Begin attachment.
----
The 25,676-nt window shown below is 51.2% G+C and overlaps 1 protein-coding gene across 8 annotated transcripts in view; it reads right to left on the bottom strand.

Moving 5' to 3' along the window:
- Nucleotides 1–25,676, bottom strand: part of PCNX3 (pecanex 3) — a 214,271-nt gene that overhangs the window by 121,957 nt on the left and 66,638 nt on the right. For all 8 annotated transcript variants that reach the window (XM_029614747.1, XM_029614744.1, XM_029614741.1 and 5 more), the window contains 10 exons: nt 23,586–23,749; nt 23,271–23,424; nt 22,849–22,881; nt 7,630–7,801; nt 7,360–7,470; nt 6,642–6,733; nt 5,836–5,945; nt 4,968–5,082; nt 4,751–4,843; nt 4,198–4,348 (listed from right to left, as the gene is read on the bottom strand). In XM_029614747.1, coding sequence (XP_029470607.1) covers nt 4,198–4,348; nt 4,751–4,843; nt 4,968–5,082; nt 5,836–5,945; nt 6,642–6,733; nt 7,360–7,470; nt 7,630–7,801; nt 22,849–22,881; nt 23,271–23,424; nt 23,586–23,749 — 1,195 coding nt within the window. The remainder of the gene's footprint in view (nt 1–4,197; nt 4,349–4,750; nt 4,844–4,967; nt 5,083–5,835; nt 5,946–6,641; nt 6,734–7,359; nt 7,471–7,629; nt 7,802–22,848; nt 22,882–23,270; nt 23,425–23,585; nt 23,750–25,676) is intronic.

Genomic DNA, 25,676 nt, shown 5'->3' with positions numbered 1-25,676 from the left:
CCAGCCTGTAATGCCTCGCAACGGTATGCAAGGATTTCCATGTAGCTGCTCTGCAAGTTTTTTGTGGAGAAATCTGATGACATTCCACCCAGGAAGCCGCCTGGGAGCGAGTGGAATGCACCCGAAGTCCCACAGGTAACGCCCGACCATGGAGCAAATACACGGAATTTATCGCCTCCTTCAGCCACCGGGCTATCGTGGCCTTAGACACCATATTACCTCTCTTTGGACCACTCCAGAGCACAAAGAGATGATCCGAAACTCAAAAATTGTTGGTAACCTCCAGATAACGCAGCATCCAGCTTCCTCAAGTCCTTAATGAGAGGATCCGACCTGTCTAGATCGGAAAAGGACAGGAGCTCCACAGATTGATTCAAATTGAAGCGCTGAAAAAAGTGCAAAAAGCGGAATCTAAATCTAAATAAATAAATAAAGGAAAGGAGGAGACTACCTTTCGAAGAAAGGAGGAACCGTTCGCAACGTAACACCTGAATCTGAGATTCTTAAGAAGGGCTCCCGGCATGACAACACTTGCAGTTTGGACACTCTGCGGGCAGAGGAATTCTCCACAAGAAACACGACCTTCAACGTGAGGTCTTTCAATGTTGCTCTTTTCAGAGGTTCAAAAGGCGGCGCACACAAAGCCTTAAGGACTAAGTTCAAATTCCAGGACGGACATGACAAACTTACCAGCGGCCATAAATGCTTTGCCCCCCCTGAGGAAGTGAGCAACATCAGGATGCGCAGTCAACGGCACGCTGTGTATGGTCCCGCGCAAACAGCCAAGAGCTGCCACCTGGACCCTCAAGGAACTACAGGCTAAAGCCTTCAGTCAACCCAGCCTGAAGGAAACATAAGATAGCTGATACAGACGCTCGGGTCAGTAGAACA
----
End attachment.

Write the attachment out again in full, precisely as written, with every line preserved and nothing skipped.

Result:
The 25,676-nt window shown below is 51.2% G+C and overlaps 1 protein-coding gene across 8 annotated transcripts in view; it reads right to left on the bottom strand.

Moving 5' to 3' along the window:
- Nucleotides 1–25,676, bottom strand: part of PCNX3 (pecanex 3) — a 214,271-nt gene that overhangs the window by 121,957 nt on the left and 66,638 nt on the right. For all 8 annotated transcript variants that reach the window (XM_029614747.1, XM_029614744.1, XM_029614741.1 and 5 more), the window contains 10 exons: nt 23,586–23,749; nt 23,271–23,424; nt 22,849–22,881; nt 7,630–7,801; nt 7,360–7,470; nt 6,642–6,733; nt 5,836–5,945; nt 4,968–5,082; nt 4,751–4,843; nt 4,198–4,348 (listed from right to left, as the gene is read on the bottom strand). In XM_029614747.1, coding sequence (XP_029470607.1) covers nt 4,198–4,348; nt 4,751–4,843; nt 4,968–5,082; nt 5,836–5,945; nt 6,642–6,733; nt 7,360–7,470; nt 7,630–7,801; nt 22,849–22,881; nt 23,271–23,424; nt 23,586–23,749 — 1,195 coding nt within the window. The remainder of the gene's footprint in view (nt 1–4,197; nt 4,349–4,750; nt 4,844–4,967; nt 5,083–5,835; nt 5,946–6,641; nt 6,734–7,359; nt 7,471–7,629; nt 7,802–22,848; nt 22,882–23,270; nt 23,425–23,585; nt 23,750–25,676) is intronic.

Genomic DNA, 25,676 nt, shown 5'->3' with positions numbered 1-25,676 from the left:
CCAGCCTGTAATGCCTCGCAACGGTATGCAAGGATTTCCATGTAGCTGCTCTGCAAGTTTTTTGTGGAGAAATCTGATGACATTCCACCCAGGAAGCCGCCTGGGAGCGAGTGGAATGCACCCGAAGTCCCACAGGTAACGCCCGACCATGGAGCAAATACACGGAATTTATCGCCTCCTTCAGCCACCGGGCTATCGTGGCCTTAGACACCATATTACCTCTCTTTGGACCACTCCAGAGCACAAAGAGATGATCCGAAACTCAAAAATTGTTGGTAACCTCCAGATAACGCAGCATCCAGCTTCCTCAAGTCCTTAATGAGAGGATCCGACCTGTCTAGATCGGAAAAGGACAGGAGCTCCACAGATTGATTCAAATTGAAGCGCTGAAAAAAGTGCAAAAAGCGGAATCTAAATCTAAATAAATAAATAAAGGAAAGGAGGAGACTACCTTTCGAAGAAAGGAGGAACCGTTCGCAACGTAACACCTGAATCTGAGATTCTTAAGAAGGGCTCCCGGCATGACAACACTTGCAGTTTGGACACTCTGCGGGCAGAGGAATTCTCCACAAGAAACACGACCTTCAACGTGAGGTCTTTCAATGTTGCTCTTTTCAGAGGTTCAAAAGGCGGCGCACACAAAGCCTTAAGGACTAAGTTCAAATTCCAGGACGGACATGACAAACTTACCAGCGGCCATAAATGCTTTGCCCCCCCTGAGGAAGTGAGCAACATCAGGATGCGCAGTCAACGGCACGCTGTGTATGGTCCCGCGCAAACAGCCAAGAGCTGCCACCTGGACCCTCAAGGAACTACAGGCTAAAGCCTTCAGTCAACCCAGCCTGAAGGAAACATAAGATAGCTGATACAGACGCTCGGGTCAGTAGAACA